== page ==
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Fire, Fragrance, Food & Friendship: Here’s All You Need to Know About the Parsi New Year

Also known as Jamshed-i-Nouroz, named after the greatest king in Persian folklore, the festival is celebrated to attain good health, wealth and prosperity.

Navroz or the Persian New Year of the Parsi community in India is one of the prominent festivals for the folks following the Zoroastrian faith and is celebrated with much fanfare.

Falling on August 17 this year, the festival is known to have been celebrated for over 3 millennia and literally means ‘new day’.

Also known as Jamshed-i-Nouroz, named after the greatest king in Persian folklore, the festival is celebrated to attain good health, wealth and prosperity.

Synonymous with four Fs—Fire, Fragrance, Food and Friendship, Navroz brings families together through food and the exchange of gifts.

Source: Facebook.

The day is also believed to be one of remittance for the community from evil deeds and thoughts and of atonement for the sins of the past year.

Interestingly, the festival in India and Pakistan is observed 200 days after it is celebrated in the rest of the world, thanks to the different calendars followed by various groups within the Zoroastrian faith. India, actually, has the largest single community Zoroastrians in the world.

While the more commonly followed Iranian calendar observes the Persian New Year on the spring equinox, the Shahenshahi calendar followed by Indians doesn’t include leap years and hence the difference in dates.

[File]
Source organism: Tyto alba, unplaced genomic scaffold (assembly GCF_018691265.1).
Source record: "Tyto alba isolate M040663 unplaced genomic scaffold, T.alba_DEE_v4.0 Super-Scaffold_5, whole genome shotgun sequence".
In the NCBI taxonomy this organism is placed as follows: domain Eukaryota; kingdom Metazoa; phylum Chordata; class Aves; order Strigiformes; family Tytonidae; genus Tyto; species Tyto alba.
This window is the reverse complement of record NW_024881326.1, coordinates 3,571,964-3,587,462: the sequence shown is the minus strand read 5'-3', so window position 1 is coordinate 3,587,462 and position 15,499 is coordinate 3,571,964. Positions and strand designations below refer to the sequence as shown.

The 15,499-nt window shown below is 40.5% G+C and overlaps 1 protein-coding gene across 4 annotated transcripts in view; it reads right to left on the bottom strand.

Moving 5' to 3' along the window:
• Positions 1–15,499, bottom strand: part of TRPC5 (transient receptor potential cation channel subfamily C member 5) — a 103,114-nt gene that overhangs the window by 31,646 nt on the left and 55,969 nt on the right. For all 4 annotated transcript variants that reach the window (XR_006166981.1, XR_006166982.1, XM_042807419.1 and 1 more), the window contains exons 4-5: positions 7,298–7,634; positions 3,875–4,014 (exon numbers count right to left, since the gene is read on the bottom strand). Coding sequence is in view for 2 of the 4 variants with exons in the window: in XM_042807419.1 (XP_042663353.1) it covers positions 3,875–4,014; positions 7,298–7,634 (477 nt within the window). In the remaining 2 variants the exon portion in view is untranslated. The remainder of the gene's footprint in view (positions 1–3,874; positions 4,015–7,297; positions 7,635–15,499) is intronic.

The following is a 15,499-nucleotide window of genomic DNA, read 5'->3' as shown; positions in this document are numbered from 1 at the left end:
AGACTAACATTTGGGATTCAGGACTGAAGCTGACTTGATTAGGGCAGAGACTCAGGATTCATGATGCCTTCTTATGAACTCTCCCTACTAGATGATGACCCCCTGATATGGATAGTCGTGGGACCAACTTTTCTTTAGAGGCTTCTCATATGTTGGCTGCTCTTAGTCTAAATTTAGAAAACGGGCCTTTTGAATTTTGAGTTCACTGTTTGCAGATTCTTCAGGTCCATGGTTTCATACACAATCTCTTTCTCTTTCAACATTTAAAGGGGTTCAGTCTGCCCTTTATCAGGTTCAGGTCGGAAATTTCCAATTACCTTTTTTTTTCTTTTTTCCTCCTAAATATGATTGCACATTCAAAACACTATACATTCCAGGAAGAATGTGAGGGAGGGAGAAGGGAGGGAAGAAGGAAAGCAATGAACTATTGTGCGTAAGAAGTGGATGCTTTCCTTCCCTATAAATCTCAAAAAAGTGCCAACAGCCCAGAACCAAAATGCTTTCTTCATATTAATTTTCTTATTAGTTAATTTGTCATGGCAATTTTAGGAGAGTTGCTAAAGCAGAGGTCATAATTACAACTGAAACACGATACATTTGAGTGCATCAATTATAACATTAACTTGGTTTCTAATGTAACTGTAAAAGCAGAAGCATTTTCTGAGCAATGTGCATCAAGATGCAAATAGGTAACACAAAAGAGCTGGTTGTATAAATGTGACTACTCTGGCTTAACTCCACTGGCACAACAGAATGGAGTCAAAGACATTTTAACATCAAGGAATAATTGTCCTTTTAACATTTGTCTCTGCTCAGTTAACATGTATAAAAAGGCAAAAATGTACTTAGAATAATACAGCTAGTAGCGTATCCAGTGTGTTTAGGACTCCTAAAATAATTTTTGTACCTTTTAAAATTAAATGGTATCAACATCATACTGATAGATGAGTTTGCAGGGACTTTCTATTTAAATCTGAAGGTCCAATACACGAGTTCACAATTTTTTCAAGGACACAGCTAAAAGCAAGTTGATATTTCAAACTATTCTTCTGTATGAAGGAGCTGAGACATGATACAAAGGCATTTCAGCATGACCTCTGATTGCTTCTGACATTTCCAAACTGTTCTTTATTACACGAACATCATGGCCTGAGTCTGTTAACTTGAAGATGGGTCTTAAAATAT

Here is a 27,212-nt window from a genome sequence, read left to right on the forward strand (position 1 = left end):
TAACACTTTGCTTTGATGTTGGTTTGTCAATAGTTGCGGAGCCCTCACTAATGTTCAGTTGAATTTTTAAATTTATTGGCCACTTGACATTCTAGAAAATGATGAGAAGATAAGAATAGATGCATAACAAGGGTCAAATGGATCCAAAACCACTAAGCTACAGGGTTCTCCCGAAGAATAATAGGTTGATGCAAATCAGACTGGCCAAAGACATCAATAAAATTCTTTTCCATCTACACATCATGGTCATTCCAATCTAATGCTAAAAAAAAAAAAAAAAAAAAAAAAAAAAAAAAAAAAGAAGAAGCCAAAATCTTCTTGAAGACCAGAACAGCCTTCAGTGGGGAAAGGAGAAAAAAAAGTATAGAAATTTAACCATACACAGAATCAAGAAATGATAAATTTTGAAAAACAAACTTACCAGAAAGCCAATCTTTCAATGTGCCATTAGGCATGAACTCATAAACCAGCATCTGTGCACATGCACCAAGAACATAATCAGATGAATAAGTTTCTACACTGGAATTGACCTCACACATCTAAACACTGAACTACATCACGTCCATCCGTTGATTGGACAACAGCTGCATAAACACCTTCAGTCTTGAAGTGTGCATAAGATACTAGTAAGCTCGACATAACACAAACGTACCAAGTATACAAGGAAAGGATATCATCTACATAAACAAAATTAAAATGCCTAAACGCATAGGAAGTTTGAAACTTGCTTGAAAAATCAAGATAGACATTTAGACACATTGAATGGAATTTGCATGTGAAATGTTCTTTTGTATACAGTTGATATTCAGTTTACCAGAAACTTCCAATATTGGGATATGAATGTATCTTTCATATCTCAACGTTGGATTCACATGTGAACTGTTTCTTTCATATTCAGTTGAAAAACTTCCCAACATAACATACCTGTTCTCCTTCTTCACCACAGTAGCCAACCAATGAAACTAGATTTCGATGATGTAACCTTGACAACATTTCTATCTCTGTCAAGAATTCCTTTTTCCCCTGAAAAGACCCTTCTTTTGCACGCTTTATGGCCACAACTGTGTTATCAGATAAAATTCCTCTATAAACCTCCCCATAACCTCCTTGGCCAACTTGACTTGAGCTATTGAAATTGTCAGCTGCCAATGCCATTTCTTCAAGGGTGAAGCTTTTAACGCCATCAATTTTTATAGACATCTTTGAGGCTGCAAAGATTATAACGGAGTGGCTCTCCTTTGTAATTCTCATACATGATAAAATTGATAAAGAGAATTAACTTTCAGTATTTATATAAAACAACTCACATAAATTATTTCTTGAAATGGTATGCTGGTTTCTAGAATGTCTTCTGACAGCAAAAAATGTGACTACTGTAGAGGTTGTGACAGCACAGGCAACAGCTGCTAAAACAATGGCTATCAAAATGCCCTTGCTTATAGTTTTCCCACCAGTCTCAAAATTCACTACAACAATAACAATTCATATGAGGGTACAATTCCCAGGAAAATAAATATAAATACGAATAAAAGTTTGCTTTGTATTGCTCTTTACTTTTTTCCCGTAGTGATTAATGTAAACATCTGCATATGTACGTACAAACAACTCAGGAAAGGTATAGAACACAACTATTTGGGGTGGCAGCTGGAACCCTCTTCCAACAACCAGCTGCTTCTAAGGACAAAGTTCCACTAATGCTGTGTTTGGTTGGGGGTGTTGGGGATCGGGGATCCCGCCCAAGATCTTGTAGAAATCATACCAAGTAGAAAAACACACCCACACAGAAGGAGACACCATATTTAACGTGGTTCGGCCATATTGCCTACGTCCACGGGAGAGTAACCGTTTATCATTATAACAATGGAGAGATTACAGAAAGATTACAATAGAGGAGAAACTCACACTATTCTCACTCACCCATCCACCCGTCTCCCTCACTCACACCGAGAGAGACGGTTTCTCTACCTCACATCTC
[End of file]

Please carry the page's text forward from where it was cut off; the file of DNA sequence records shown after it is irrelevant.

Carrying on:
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The festivities start on the eve of the New Year itself, known as Pateti. Homes are decorated with colourful rangolis and torans (flower garlands) swings.

Another tradition in the community is the display of auspicious things. Symbolising prosperity and longevity, articles like sacred books, candles, mirror, an image of Zarathustra, incense sticks, fruits, flowers, coins, sugar and a goldfish bowl are bedecked on a table – as part of the custom.

Dressing up in their traditional best, people make a customary visit to the fire temples, also known as Agiary, and make offerings of fruits, sandalwood, milk and flowers to the fire.

Starting the day with a breakfast of sweet sev (vermicelli) along with with sweet dahi (curd), it is the lunch that boasts of an extensive spread of delectable Parsi cuisine.

The sweet sev and sweet dahi. Source: Facebook.

Delicacies like Prawn Patio, Mori Dar, Patra Ni Macchi, Haleem, Akoori, Falooda, Ambakalya, Dhansak, Ravo, Sali Boti and Saffron Pulao are specially prepared on this day.

We wish the Parsi Community a Happy Navroz and a great year ahead!

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Written by Lekshmi Priya S

Shuttling between existentialist views and Grey's Anatomy, Lekshmi has an insanely disturbing habit of binge reading. An ardent lover of animals and plants, she also specializes in cracking terribly sad jokes.